The Adam A500 was developed and produced by Adam Aircraft Industries as a six-seat twin-engine civil utility aircraft. The twin-boom aircraft took to the skies for the first time on July 11, 2002, and features a push-pull configuration and two powerful Continental TSIO-550E piston engines. Production was completed with a total of seven aircraft built.
On July 1, 2002, the A500 prototype conducted its maiden flight. In May 2005, t was awarded its Federal Aviation Administration certification. In February 2008, the manufacturing company Adam Aircraft stopped operations and filed for bankruptcy. Aircraft production was completed with a total of seven A500s were produced. In 2008, Adam Aircraft was bought by AAI Acquisition Inc.
The Adam A500 was derived from the M-309 CarbonAero technology demonstrator which took its first flight in March 2000. In comparison to conventional twin-engine configuration, the centerline thrust arrangement of the aircraft lessens drag and amplifies the aircraft controllability in case one of the engines fails to function. The A500 is designed with a pressurized cabin and the airframe is mainly constructed with carbon fiber epoxy composite and a Nomex flame-resistant meta-aramid honeycomb core.
The American civil utility aircraft is operated by a single crew and can accommodate up to five passengers in flight. It has an external length of 11.43 meters, an external height of 2.3 meters, and a fuselage diameter of 1.45 meters. The wingspan is 13.41 meters, the tail height is 2.92 meters, and the wheelbase is 3.08 meters. It has an empty weight of 2,427 kg, a gross weight of 3,175 kg, and a maximum payload of 700 kg. The fuel tank capacity is 230 US gallons.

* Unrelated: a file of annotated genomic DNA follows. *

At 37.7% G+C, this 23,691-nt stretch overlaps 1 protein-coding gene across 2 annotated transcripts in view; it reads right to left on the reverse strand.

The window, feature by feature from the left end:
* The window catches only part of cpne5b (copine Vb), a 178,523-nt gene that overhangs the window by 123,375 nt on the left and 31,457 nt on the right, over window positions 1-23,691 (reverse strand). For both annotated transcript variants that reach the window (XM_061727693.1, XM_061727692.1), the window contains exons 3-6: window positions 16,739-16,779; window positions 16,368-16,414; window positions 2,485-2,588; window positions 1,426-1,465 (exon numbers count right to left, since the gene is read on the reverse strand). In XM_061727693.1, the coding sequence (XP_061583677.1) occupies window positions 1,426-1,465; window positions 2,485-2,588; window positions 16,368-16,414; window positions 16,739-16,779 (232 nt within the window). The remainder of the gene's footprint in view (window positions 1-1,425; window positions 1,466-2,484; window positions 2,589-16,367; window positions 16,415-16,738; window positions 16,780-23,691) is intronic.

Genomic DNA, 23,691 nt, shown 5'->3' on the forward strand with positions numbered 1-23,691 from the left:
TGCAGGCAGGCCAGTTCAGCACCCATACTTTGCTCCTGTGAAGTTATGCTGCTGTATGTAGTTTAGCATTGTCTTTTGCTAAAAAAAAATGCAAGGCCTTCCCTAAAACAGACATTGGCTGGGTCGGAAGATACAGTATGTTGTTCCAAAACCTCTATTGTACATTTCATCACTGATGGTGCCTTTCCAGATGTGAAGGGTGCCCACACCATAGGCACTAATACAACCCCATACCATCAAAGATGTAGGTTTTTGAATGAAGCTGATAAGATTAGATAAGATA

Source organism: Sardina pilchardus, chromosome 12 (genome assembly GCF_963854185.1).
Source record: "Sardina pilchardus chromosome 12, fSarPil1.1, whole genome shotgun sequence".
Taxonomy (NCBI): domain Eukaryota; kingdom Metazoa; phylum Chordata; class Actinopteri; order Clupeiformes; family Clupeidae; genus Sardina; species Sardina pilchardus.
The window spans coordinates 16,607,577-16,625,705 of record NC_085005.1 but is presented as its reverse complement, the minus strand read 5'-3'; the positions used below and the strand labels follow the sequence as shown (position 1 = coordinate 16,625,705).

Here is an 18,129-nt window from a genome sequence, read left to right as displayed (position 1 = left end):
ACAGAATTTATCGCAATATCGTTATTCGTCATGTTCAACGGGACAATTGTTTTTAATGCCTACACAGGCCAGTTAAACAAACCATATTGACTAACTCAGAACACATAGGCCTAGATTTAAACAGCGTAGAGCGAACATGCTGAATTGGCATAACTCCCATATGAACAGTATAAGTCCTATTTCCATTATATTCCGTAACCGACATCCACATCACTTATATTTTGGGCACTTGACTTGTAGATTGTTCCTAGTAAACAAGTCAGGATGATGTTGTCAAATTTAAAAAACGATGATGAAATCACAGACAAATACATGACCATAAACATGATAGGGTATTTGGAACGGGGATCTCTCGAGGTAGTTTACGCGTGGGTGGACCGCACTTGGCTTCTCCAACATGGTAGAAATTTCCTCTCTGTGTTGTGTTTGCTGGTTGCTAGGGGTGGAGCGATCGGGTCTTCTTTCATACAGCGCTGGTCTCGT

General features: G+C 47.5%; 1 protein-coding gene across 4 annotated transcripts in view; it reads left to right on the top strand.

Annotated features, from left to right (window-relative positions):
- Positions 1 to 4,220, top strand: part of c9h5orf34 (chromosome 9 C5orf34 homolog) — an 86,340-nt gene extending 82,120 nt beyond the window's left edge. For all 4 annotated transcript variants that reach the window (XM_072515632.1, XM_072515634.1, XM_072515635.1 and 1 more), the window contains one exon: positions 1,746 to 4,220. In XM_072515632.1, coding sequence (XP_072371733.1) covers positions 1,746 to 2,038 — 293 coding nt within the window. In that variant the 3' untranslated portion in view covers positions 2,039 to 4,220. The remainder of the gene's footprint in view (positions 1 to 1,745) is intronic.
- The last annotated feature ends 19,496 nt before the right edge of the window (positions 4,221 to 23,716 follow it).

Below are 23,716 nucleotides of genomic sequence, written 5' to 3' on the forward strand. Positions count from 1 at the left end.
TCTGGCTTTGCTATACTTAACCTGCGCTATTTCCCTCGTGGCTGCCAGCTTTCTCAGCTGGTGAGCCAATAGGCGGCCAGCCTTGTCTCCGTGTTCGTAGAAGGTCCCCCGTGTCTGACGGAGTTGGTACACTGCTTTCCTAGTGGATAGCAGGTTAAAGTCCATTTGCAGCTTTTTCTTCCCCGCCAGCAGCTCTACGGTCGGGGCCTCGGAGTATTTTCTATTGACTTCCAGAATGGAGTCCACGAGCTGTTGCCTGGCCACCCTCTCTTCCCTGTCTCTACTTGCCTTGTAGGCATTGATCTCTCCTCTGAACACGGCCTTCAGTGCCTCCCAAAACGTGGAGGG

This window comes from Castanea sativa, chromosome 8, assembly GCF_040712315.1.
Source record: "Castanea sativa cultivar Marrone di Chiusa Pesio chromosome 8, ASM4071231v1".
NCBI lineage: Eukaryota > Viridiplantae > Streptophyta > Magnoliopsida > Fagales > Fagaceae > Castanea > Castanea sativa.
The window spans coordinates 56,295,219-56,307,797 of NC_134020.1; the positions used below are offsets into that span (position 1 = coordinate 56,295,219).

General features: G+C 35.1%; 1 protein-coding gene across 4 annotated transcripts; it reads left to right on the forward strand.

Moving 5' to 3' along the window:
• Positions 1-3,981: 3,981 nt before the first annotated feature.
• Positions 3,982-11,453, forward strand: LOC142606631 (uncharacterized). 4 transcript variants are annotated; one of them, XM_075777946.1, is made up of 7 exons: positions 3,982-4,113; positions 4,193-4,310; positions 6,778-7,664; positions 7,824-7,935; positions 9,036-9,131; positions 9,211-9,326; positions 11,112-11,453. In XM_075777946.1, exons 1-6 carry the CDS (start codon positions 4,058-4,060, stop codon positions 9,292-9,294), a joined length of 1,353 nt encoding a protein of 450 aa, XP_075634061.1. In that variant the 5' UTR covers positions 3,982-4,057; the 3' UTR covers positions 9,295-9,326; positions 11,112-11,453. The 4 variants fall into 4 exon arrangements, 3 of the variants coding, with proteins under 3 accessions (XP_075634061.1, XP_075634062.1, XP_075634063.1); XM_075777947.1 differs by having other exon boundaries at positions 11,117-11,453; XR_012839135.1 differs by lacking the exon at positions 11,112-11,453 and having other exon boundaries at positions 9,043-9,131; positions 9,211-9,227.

The A500 is powered by twin Teledyne Continental TSIO-550E engines. It is a fuel-injected six-cylinder air-cooled horizontally-opposed piston engine which produces a maximum takeoff thrust of 350 horsepower each. The aircraft has a maximum speed of 225 knots and a cruise speed of 220 knots. The stall speed is 75 knots in landing configuration with gear and flaps down. It has a range of 892 nautical miles at 75% power and a ferry range of 1,286 nautical miles at 45% power. The aircraft has a maximum certified service ceiling of 25,000 feet and 14,900 feet on one engine. The rate of climb is 1800 feet per minute.